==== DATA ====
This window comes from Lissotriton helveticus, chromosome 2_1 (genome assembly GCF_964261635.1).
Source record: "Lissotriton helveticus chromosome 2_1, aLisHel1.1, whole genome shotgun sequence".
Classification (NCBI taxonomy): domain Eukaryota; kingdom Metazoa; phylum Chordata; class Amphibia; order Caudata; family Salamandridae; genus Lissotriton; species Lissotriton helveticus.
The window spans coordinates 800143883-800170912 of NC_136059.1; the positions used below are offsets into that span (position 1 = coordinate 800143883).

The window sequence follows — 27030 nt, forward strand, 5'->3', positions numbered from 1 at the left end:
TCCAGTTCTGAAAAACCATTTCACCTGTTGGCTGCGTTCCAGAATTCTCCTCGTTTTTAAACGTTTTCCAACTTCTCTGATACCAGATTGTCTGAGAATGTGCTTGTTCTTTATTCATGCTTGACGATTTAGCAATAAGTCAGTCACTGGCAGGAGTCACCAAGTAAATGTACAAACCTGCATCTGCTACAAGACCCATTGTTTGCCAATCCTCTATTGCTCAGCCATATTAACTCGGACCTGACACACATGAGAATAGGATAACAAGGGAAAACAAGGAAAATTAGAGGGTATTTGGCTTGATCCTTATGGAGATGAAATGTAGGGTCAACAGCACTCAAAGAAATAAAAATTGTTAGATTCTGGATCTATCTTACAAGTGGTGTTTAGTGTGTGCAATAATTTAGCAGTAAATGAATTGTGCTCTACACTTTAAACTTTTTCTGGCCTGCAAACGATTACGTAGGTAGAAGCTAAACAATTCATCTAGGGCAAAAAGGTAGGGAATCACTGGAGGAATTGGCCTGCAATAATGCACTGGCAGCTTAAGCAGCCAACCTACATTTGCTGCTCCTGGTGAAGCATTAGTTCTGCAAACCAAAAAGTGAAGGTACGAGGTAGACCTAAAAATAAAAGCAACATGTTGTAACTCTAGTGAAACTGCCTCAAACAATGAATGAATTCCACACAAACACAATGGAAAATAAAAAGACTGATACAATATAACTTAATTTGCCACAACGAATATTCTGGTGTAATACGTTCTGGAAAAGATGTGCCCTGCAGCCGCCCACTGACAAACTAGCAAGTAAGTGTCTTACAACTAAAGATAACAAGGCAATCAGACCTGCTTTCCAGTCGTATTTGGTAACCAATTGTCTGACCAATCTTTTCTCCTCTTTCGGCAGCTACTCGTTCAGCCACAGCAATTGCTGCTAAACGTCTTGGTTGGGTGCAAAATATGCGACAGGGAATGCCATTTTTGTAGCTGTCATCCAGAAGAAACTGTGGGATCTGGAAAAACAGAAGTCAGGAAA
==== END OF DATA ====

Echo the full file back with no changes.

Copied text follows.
This window comes from Lissotriton helveticus, chromosome 2_1 (genome assembly GCF_964261635.1).
Source record: "Lissotriton helveticus chromosome 2_1, aLisHel1.1, whole genome shotgun sequence".
Classification (NCBI taxonomy): domain Eukaryota; kingdom Metazoa; phylum Chordata; class Amphibia; order Caudata; family Salamandridae; genus Lissotriton; species Lissotriton helveticus.
The window spans coordinates 800143883-800170912 of NC_136059.1; the positions used below are offsets into that span (position 1 = coordinate 800143883).

The window sequence follows — 27030 nt, forward strand, 5'->3', positions numbered from 1 at the left end:
TCCAGTTCTGAAAAACCATTTCACCTGTTGGCTGCGTTCCAGAATTCTCCTCGTTTTTAAACGTTTTCCAACTTCTCTGATACCAGATTGTCTGAGAATGTGCTTGTTCTTTATTCATGCTTGACGATTTAGCAATAAGTCAGTCACTGGCAGGAGTCACCAAGTAAATGTACAAACCTGCATCTGCTACAAGACCCATTGTTTGCCAATCCTCTATTGCTCAGCCATATTAACTCGGACCTGACACACATGAGAATAGGATAACAAGGGAAAACAAGGAAAATTAGAGGGTATTTGGCTTGATCCTTATGGAGATGAAATGTAGGGTCAACAGCACTCAAAGAAATAAAAATTGTTAGATTCTGGATCTATCTTACAAGTGGTGTTTAGTGTGTGCAATAATTTAGCAGTAAATGAATTGTGCTCTACACTTTAAACTTTTTCTGGCCTGCAAACGATTACGTAGGTAGAAGCTAAACAATTCATCTAGGGCAAAAAGGTAGGGAATCACTGGAGGAATTGGCCTGCAATAATGCACTGGCAGCTTAAGCAGCCAACCTACATTTGCTGCTCCTGGTGAAGCATTAGTTCTGCAAACCAAAAAGTGAAGGTACGAGGTAGACCTAAAAATAAAAGCAACATGTTGTAACTCTAGTGAAACTGCCTCAAACAATGAATGAATTCCACACAAACACAATGGAAAATAAAAAGACTGATACAATATAACTTAATTTGCCACAACGAATATTCTGGTGTAATACGTTCTGGAAAAGATGTGCCCTGCAGCCGCCCACTGACAAACTAGCAAGTAAGTGTCTTACAACTAAAGATAACAAGGCAATCAGACCTGCTTTCCAGTCGTATTTGGTAACCAATTGTCTGACCAATCTTTTCTCCTCTTTCGGCAGCTACTCGTTCAGCCACAGCAATTGCTGCTAAACGTCTTGGTTGGGTGCAAAATATGCGACAGGGAATGCCATTTTTGTAGCTGTCATCCAGAAGAAACTGTGGGATCTGGAAAAACAGAAGTCAGGAAA